Tuesday, November 12, 2019

Podcast with my friend

Back in around January of 2018, my psychiatrist came to the conclusion that, due to the spectacular failure of antidepressants to give me any relief, it appeared I had bipolar type II. This was a huge relief. “I’m not crazy!” I thought. “Well, I am crazy... BUT I’M NOT CRAZY!!” We switched to a different kind of medication entirely which has provided some measure of help. I’m still kind of a wreck, but I’m not as bad of a wreck as I was.

A month or two after this diagnosis, my friend from college days, Jessica Jackson, contacted me and told me she was starting a podcast and could she interview me. Wow! Sure!

So here it is, about a year and a half old. Thanks for listening:


Friday, September 7, 2018

Baby Michael's Entrance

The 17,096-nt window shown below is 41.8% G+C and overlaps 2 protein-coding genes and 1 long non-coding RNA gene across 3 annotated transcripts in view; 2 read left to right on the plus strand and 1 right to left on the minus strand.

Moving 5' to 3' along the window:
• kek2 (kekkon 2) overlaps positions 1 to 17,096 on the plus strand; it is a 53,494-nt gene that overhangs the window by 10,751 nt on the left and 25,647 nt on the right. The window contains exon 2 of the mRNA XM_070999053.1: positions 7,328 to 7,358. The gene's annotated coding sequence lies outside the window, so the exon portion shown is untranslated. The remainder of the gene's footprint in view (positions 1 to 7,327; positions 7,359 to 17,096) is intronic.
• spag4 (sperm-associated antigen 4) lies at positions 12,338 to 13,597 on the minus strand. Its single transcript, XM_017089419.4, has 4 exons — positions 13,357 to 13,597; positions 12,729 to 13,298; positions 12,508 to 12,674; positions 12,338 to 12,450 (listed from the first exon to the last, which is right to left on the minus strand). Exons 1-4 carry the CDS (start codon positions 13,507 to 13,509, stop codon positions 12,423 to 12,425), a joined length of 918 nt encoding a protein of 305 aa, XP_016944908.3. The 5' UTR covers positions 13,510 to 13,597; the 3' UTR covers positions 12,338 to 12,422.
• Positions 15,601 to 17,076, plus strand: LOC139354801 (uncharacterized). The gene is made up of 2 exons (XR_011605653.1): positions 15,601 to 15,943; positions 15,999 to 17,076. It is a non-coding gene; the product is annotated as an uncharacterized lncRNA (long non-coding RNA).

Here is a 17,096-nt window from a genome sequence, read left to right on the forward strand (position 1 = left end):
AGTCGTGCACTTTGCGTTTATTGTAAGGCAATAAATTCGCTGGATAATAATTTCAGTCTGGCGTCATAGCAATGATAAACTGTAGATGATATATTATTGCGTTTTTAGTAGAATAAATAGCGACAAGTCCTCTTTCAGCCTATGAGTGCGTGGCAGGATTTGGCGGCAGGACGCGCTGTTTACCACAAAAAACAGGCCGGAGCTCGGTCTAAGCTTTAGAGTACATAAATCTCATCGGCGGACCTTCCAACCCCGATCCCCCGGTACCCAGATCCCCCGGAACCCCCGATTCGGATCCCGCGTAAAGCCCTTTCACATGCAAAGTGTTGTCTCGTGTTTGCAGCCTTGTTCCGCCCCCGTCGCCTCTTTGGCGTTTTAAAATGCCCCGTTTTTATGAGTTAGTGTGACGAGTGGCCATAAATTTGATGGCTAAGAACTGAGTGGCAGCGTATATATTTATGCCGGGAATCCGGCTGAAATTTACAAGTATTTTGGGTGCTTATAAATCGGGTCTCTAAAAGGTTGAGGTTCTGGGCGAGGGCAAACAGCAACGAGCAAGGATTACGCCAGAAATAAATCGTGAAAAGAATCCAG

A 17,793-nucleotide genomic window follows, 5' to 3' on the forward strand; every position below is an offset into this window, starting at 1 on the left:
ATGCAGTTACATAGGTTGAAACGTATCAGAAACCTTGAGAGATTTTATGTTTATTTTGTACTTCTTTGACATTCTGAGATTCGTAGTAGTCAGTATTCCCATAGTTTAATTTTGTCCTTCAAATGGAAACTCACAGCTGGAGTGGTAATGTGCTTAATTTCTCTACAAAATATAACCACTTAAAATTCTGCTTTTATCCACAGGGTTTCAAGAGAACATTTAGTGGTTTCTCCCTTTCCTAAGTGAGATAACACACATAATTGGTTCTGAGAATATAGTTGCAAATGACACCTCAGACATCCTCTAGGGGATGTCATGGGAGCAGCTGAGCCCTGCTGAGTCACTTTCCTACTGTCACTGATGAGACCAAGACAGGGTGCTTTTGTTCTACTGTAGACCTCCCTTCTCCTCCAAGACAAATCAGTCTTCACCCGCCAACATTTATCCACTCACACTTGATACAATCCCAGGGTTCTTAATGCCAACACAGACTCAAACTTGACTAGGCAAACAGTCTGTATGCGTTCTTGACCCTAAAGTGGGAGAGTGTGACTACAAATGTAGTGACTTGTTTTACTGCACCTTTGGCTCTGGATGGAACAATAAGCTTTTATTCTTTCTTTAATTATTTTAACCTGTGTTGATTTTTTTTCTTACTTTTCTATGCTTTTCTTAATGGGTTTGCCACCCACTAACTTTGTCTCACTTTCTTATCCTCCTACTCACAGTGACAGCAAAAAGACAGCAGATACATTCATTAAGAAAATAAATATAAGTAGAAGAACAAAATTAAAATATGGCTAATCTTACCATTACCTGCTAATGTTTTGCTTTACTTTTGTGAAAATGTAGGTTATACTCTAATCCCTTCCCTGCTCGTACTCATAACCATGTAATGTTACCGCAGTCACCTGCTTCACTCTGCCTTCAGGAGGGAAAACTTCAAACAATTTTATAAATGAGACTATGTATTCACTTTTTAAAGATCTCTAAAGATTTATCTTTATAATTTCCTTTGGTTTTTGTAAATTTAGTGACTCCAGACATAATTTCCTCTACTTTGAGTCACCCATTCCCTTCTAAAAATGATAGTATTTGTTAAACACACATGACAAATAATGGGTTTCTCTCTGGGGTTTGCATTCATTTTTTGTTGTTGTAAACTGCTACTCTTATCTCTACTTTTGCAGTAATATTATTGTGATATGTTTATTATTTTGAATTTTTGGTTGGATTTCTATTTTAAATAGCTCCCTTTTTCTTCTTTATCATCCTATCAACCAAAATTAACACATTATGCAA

On Monday morning, September 3, (baby's due date) Chris and I went to the hospital, took the elevator to the third floor and got checked in to the maternity ward for elective induction. GDM combined with a darkening mental horizon meant that despite my distaste for being induced, it was the better route. Plus, EVERYone at church got a real kick out of the fact that I would be laboring on Labor Day.

Our nurse during all of the labor and delivery was Nancy, a fabulous caregiver. I couldn't have asked for better. We did all the usual things, answer a bazillion questions, change into a hospital gown, get an IV going, started penicillin (for group B strep), etc. The doctor, Dr. Pittard, came in and checked me, I was at a 2, and so we started pitocin.

At a quiet moment of the morning, Chris gave me a priesthood blessing. Sometime near 11am, the contractions, while still within the range I can handle, started heading towards what I new would be exhaustingly painful, so I asked if the anesthetist could be called. Ofttimes it takes awhile before they can get there, and I would rather be ahead of the pain than behind it.